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Wiseco's nitrided steel valves are designed to utilize stock retainers, keepers, and seals. The steel conversion valve springs are manufactured from chrome vanadium steel.

Time For A Change

So, how do you know when it’s time to replace the stock components, short of a dropped valve or broken spring? Per Sulecki, “Valves and valve springs wear over time, like any highly-stressed engine component. When you are checking the valve clearance, or making shim adjustments, this is always a good indicator how quickly the valves are wearing or receding into the seat.” Keeping an eye on these telltales during your regular maintenance will allow you to judge when your factory valves and springs are reaching the end of their service life.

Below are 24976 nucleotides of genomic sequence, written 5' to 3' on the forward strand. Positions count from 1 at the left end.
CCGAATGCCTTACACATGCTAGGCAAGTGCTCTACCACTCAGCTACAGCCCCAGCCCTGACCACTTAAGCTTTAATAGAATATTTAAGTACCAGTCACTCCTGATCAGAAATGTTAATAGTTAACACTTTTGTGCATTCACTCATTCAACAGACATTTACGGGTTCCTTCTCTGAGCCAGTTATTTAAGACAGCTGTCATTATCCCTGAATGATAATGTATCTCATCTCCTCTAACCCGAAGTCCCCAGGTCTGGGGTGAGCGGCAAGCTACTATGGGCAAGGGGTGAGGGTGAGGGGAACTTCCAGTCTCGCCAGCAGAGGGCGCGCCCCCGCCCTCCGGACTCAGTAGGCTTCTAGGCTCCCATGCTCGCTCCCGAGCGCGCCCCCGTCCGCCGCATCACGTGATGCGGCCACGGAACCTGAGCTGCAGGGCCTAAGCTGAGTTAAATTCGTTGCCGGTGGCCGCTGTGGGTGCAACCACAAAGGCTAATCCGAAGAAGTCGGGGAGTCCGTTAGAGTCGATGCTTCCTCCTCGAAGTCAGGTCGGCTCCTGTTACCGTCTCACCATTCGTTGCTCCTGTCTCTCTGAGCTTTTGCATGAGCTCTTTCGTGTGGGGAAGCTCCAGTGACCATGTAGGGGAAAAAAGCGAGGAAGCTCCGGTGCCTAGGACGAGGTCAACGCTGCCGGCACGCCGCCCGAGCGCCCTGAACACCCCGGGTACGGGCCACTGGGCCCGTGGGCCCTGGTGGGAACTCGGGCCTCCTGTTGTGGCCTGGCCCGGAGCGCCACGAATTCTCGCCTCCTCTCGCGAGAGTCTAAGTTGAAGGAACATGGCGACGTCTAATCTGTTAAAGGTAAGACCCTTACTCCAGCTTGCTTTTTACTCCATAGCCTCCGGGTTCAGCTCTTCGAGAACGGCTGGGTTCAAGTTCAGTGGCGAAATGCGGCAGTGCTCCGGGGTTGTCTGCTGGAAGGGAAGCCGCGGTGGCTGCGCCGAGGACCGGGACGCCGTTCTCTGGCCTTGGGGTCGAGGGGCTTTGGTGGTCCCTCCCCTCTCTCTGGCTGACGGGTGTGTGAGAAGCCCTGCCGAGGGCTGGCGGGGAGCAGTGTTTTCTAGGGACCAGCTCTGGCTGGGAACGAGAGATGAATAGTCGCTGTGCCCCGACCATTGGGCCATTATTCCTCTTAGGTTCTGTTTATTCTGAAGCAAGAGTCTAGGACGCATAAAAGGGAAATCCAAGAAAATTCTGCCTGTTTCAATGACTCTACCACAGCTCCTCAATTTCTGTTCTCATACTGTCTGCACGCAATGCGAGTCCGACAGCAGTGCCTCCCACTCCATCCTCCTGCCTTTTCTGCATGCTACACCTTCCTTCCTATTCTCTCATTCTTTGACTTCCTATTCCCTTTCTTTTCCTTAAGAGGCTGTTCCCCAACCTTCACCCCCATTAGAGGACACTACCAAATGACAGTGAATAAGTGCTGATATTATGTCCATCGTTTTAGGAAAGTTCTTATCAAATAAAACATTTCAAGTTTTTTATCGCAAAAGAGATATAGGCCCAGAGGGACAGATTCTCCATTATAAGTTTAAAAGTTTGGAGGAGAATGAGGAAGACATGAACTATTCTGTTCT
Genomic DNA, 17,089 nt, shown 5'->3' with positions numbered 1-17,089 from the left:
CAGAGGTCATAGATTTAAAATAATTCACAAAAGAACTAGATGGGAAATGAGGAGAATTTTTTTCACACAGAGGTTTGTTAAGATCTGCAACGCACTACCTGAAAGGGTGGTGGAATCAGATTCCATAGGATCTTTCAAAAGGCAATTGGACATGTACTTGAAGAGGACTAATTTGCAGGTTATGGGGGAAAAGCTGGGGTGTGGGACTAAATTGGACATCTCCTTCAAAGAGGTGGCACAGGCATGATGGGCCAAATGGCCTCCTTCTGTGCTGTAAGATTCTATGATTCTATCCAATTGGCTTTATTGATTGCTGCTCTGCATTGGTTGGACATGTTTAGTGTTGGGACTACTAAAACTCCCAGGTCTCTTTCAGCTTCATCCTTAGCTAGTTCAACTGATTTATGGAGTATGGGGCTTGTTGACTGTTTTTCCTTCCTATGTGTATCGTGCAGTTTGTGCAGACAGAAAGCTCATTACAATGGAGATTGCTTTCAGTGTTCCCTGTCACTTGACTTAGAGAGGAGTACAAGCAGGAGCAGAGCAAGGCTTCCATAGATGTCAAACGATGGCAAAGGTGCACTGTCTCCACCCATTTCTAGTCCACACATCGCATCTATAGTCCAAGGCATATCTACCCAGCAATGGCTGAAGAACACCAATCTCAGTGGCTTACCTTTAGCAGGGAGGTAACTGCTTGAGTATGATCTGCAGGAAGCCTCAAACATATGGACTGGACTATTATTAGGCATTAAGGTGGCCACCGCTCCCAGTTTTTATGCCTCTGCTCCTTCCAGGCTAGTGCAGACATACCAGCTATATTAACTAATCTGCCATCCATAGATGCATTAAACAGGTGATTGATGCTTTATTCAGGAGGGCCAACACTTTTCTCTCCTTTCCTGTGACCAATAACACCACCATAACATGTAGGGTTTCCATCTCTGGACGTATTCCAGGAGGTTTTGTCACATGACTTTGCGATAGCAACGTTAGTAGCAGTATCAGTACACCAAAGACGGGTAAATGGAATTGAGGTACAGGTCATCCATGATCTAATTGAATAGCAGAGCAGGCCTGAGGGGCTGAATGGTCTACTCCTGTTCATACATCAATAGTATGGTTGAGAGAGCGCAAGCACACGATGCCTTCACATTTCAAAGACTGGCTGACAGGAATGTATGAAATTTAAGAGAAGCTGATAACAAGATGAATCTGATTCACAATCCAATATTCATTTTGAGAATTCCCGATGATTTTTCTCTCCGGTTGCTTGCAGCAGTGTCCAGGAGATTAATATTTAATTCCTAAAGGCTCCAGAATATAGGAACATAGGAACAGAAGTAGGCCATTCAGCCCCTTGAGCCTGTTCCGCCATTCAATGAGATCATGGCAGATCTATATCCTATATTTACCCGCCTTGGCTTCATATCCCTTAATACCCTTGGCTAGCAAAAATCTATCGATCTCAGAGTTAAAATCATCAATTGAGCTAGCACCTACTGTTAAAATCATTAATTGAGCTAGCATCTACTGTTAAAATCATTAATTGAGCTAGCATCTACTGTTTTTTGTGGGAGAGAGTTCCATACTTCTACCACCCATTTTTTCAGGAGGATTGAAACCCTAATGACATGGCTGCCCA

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Entire engine in need of a refresh? Garage Buddy also offers Complete Engine Rebuild Kits, check them out here.

“When you are inspecting your top end for general overall health, such as the piston and ring condition, this is the best time to take a closer look at the valves and valve springs,” he continues. “Valves and springs need to be removed from the cylinder head for full inspection. Once these are removed, you can look closely at the condition of the valve face where it seals to the valve seat, and also the condition of the valve head overall and the stem condition. Any cupping or damage to the valve face means it is time to replace the valve, and any similar wear to the valve seat means replacement or re-cutting will be needed.”